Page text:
New Health Curriculum Seeks to Educate Native Americans about Sexual Violence

The program focuses on shifting cultural norms away from accepting sexual assault as the norm

July 5, 2012 -- According to Department of Justice statistics, 86 percent of sexual assaults reported by Native American or Alaska Native women are perpetrated by non-Native men. That statistic contrasts sharply with reports of sexual assault by American women of other races, who usually are attacked by a man of their same race.

“There's a history of Native people not prosecuting non-Native people who come on the reservation,” said Tawna Sanchez, director of Native American Youth Family Center, who has helped develop a sexual violence education plan aimed at Native youth that takes that imbalance into account. Sanchez said tribes cannot currently prosecute non-Native people who commit crimes on their land, which leads to perpetrators going free and a continuation of violence, as well as leading individuals on reservation lands to accept sexual violence as the norm.

The curriculum – an eight-week course designed to be taught in high schools – was created because organizers couldn't find any other sexual health programs for Native youth that addressed sexual violence specifically. Sexual violence prevention programs also tend to be geared toward the general population, and don't take into account the historical and cultural factors that lead to both the high rate of assault on reservations, and the fact that rapes are likely to go unreported.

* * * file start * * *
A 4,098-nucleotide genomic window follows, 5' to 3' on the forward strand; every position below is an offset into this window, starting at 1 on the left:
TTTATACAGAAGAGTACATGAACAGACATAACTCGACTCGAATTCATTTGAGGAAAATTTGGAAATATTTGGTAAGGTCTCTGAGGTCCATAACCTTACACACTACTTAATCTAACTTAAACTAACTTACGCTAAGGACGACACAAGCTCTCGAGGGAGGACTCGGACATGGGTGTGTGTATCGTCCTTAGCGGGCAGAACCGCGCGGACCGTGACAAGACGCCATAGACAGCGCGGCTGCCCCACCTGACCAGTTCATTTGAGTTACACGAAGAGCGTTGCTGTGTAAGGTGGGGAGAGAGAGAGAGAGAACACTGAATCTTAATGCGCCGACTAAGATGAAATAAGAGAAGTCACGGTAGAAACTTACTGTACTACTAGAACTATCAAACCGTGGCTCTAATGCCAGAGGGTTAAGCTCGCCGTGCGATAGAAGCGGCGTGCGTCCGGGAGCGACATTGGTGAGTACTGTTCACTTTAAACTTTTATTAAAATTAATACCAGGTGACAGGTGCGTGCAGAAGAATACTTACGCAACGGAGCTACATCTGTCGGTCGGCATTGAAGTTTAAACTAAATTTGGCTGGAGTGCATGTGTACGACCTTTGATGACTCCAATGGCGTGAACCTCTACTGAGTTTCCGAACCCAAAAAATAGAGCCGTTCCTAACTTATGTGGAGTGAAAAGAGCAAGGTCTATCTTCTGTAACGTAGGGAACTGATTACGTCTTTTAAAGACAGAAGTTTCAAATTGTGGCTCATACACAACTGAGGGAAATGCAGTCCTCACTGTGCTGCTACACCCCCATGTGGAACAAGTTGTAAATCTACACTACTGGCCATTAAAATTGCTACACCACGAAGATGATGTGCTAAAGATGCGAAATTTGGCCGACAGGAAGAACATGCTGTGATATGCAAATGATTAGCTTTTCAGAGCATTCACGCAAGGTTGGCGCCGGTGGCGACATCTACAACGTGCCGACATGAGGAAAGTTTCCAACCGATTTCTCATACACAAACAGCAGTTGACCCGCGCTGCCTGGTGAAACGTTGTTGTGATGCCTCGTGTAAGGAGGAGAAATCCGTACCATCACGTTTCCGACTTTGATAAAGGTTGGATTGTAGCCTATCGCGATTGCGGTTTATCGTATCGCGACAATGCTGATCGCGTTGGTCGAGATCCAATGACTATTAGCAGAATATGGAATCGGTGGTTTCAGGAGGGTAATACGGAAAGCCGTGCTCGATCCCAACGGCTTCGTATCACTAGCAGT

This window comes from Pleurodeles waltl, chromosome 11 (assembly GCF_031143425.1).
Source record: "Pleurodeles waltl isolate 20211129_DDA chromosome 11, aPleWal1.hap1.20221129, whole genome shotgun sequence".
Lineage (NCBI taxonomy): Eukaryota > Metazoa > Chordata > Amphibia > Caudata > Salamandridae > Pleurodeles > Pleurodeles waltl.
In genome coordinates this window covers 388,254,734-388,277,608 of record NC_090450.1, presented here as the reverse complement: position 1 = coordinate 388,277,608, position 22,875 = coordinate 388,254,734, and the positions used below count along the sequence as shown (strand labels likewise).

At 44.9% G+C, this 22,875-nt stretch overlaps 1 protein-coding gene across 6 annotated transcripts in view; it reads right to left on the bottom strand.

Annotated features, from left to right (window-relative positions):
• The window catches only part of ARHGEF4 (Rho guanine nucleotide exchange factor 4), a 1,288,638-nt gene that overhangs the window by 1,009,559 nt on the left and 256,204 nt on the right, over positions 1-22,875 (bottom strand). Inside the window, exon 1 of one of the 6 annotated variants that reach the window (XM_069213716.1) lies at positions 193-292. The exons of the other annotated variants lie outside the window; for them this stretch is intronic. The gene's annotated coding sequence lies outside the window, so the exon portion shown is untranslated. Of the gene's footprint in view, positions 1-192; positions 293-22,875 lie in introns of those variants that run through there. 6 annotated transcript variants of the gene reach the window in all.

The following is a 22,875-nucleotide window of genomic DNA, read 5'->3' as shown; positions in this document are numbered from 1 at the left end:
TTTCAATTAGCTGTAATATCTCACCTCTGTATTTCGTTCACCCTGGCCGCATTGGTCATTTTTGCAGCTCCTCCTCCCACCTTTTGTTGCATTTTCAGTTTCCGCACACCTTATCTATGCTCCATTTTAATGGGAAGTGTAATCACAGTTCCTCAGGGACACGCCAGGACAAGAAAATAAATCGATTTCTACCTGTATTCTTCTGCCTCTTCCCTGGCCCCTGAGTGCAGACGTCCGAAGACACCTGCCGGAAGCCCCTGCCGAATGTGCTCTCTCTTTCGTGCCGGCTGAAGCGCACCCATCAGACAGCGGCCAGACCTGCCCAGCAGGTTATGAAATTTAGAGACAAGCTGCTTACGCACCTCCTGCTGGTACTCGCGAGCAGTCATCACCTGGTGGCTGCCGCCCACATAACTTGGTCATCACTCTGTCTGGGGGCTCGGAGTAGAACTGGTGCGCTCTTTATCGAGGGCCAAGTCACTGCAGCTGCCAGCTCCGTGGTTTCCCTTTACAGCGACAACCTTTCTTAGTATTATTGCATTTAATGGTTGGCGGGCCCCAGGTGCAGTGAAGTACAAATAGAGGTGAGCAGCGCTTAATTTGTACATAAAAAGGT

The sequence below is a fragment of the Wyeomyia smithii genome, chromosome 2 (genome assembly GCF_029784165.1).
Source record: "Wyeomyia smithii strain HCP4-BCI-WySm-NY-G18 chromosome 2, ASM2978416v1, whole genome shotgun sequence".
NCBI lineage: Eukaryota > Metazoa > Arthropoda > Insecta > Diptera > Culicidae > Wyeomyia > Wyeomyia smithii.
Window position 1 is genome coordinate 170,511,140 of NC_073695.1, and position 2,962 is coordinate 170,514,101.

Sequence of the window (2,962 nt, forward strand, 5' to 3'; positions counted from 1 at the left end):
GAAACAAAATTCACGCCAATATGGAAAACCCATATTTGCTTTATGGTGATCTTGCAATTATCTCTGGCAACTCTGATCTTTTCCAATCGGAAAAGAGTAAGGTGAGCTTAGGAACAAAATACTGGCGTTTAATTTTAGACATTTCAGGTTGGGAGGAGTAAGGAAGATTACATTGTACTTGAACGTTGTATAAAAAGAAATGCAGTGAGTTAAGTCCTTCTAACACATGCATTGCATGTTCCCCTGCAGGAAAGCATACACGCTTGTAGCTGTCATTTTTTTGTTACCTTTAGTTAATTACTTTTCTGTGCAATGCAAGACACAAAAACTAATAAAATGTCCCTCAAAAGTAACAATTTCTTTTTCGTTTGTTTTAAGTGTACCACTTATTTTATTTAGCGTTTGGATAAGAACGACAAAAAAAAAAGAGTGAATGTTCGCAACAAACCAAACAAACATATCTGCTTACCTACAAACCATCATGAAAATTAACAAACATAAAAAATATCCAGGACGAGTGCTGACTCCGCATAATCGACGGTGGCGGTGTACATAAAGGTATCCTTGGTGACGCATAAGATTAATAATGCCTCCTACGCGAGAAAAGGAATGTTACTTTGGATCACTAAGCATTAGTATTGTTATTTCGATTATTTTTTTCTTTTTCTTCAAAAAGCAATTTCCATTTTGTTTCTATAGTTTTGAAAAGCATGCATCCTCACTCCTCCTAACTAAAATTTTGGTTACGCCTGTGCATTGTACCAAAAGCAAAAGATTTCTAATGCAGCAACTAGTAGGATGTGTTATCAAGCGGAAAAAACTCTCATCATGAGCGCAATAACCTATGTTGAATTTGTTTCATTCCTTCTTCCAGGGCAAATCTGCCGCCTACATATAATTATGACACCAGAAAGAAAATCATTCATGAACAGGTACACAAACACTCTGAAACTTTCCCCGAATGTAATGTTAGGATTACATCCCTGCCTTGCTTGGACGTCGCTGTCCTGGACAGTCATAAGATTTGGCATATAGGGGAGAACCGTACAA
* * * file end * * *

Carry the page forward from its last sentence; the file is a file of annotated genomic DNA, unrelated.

Part of the problem is that some men likely realize that if they commit a sexual assault on a reservation, they know they will get away with it because Native populations have historically seen violence against women as inevitable, something they can't do anything about.

Part of the solution is empowering young Native women to recognize that sexual violence is not normal or something they have to accept. The problem isn't limited to reservation culture, either, Sanchez said.

“Things that happen in Indian country trickle down to Native populations in urban areas.”

In addition to accepting rape as normal, Native communities have also come to accept violence against sexual minorities as normal – another aspect of sexual violence the curriculum seeks to address.

“Traditionally, our people were much more accepting of gay and lesbian people,” Sanchez said. Many tribes believed sexual minorities had sacred status, but that belief has eroded, partly due to the arrival of Christian missionaries.

The curriculum Sanchez helped develop to address these issues was taught for the first time last spring at NAYA's alternative high school in Portland, and again this spring at Chemawa Indian School in Salem. Now she hopes to take the curriculum to the Umatilla Reservation.

The curriculum was tweaked somewhat after the first time it was presented to remove some buzzwords, but was well received overall, she added.

Many Native women accept sexual violence by non-Native men because it likely stems from historical factors, including the historical presence of military on Native soil and, more recently, the culture in boarding schools.

“We can't fix it. It's something that's been broken for a long time, but the question is -- how do we change the pattern of thinking for the next generation?” Sanchez said.


Amnesty International report on violence against indigenous women:

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